Hampton hockey season remembered for big moments

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Friday, March 15, 2019 | 7:49 PM


If the Hampton hockey team experienced a range of emotions after its 4-1 playoff defeat at the hands of Latrobe, it probably is because the season featured a full range of highs and lows.

Emotional overtime wins against undefeated teams. Heartbreaking one-goal losses. Two three-game winning streaks. Two three-game losing streaks. Injuries, big comebacks and a tough start to the season.

But if the PIHL caught a glimpse of what Hampton (10-7, third Class AA Northeast) was capable of, it was Jan. 14 and Jan. 28.

The team defeated second-place Mars, 7-4, and handed Pine-Richland its only defeat of the year in a 4-3 overtime thriller.

“That couple weeks there we just clicked, and it was just incredible,” senior forward Michael Orban said. “We knew they wouldn’t be easy games. That PR game was just a crazy atmosphere as well. Sometimes, it’s just too little too late like the Latrobe game. It was a good year. It was fun.”

The team made big strides after starting the season 2-5. First-year coach Luke Leya kept patient with a group that featured a mix of elite talent and inexperience.

The top line, seniors Orban, Justin Adamski and Michael Commendatore, had seasoned veterans who play on club teams. Similarly, junior goalie Jake McGee was a three-year starter, and other players such as forward Luke Reiser and defenseman Will Meglio brought years of experience.

Orban finished third in Class AA with 48 points in 19 games. Commendatore finished eighth (37), and Adamski had 35 in 13 games to lead the league in points per game (2.69). He battled a wrist injury late in the season. Leya estimated he was less than 50 percent as he tried to power through the Latrobe playoff game, in which he sat out the third period.

On the other end, there were 10 first-time varsity players who needed to get up to speed.

“I commend the kids,” Leya said. “We battled all year. On paper, the first 25 percent of the season, it sure as (heck) looked like we weren’t going to make the playoffs. The biggest thing with them is we just bought in and believed. I think we overachieved with the group we had and how we finished.”

The season ended with a 4-1 loss at Latrobe in which Leya said the team was a bit nervous. The Talbots took 14 penalties and went down 2-0 after the first period and couldn’t get much traction. Still, the experience was worth remembering.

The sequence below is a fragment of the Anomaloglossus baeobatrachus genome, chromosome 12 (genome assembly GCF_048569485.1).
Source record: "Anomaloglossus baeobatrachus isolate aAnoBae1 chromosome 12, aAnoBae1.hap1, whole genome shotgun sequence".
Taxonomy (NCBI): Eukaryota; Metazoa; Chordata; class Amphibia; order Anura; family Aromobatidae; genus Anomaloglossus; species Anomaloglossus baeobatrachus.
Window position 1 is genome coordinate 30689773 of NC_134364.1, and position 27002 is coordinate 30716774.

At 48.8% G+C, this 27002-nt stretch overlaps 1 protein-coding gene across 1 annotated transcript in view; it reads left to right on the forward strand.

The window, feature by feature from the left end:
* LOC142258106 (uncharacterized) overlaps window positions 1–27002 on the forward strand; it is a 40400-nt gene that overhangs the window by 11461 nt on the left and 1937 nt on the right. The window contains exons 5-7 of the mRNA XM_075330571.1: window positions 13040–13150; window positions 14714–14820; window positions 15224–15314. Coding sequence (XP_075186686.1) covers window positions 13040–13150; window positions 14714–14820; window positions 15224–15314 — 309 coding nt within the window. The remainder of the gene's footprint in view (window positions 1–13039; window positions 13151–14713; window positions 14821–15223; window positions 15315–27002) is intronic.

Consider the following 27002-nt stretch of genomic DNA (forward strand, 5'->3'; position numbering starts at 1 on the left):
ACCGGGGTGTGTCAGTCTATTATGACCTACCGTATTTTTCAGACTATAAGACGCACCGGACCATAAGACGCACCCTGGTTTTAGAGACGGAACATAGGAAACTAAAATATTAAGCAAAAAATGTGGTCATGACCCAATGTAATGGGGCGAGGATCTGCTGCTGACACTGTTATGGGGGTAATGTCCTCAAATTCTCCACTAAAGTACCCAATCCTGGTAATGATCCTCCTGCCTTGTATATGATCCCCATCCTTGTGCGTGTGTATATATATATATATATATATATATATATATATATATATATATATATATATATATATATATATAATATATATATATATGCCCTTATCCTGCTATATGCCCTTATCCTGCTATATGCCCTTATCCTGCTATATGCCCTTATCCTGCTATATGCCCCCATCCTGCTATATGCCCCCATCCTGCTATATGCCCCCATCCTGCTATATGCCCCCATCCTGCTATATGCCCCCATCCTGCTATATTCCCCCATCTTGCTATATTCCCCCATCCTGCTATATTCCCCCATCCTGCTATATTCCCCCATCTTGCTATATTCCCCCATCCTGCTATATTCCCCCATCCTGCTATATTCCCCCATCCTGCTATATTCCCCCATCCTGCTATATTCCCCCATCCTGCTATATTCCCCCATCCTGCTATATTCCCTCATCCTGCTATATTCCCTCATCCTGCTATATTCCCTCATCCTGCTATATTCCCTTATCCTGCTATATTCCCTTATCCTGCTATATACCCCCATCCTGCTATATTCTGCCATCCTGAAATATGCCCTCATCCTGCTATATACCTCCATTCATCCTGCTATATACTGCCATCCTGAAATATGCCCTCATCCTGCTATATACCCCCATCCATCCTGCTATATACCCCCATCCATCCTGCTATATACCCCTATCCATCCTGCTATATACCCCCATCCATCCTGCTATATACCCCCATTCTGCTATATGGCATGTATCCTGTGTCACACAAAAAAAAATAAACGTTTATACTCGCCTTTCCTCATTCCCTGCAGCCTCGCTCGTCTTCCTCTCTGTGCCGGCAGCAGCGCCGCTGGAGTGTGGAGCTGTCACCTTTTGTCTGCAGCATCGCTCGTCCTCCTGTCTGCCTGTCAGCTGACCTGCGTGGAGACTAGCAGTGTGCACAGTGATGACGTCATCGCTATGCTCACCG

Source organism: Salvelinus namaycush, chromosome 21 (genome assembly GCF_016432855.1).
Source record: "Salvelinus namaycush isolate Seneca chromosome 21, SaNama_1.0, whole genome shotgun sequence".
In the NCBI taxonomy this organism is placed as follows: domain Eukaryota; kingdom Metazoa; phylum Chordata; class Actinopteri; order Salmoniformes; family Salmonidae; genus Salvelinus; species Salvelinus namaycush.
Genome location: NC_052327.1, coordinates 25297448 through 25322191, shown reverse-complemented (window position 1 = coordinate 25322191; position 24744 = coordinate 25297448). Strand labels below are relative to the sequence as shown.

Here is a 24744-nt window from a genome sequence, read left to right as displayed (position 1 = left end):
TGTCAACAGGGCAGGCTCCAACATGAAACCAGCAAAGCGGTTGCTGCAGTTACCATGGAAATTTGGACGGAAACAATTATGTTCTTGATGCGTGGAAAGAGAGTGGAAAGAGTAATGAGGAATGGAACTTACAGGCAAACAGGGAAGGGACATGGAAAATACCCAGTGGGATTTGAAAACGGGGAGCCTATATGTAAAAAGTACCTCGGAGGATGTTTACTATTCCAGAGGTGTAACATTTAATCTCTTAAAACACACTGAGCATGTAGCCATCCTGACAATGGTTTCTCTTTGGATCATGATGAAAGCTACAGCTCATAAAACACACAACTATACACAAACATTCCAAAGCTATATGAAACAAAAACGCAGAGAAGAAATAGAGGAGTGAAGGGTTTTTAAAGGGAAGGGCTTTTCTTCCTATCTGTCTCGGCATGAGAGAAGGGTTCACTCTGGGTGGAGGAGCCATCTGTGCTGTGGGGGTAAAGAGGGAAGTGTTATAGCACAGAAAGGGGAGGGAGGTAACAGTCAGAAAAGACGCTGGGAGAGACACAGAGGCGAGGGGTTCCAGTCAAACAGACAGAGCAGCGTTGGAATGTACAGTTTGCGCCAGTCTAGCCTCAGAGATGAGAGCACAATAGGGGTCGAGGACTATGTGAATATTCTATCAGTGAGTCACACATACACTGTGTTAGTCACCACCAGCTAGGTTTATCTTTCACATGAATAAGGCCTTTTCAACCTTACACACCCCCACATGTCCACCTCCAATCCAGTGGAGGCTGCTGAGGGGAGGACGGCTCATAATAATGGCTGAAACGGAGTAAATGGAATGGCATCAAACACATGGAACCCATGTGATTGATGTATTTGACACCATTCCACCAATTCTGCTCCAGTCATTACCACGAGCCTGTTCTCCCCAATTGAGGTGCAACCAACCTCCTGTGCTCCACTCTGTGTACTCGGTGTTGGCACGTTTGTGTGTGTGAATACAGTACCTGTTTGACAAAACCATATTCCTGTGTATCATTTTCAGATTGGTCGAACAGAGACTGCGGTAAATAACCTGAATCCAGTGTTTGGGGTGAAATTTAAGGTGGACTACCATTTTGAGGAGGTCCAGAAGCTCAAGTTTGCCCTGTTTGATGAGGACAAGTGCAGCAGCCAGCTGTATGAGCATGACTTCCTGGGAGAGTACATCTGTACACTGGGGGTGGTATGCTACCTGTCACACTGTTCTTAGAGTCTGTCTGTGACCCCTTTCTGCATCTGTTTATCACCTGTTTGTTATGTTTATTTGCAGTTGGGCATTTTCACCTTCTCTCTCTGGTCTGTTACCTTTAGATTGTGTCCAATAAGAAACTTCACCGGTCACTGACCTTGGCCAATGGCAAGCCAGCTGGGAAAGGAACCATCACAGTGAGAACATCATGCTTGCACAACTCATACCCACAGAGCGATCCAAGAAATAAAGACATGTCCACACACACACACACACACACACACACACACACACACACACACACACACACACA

“They’ve probably got their whole town there,” Leya said. “Our kids have never been in an atmosphere like that. It was really cool just to be a part of, win, lose or draw.”

The team finished the season 2-3 after the Pine-Richland contest. Leya said they never could recapture the January magic because of injuries and other factors.

“Statistically, we had three or four (main) scorers, but every single kid on our team was a contributing factor in one way or another. … Coming off that Pine-Richland game, it was so emotionally rewarding for us. It was hard to ever get back to that point, honestly, looking back on it.”

Orban, who plays with Commendatore on the Armstrong Arrows, tried to take the growing pains in stride with the other veterans.

“It was a different year,” he said. “A lot of our players hadn’t been experienced. I think we all learned a little something about ourselves and about our team. I’m a competitor. Adamski, Commendatore is a competitor. We all want to win. In the end, we’re all family. We all go to the same school. We love each other. It was a fun year with the new guys.”

Looking ahead, Hampton might be even younger next year. It will lose seven of its top 10 scorers. But solid players such as junior Reiser will return, as will all-star McGee, who will look to establish himself as a top-tier goalie in the PIHL.

“I think it’s going to be an interesting year to see what the kids are made of from a development aspect,” Leya said. “I’m going to ask a lot from some younger guys to step into some roles they haven’t played before.

“If we can establish a consistent system and structure, we can certainly be competitive. I don’t think we can have a start like we did this season. We’re going to have to come out firing.”

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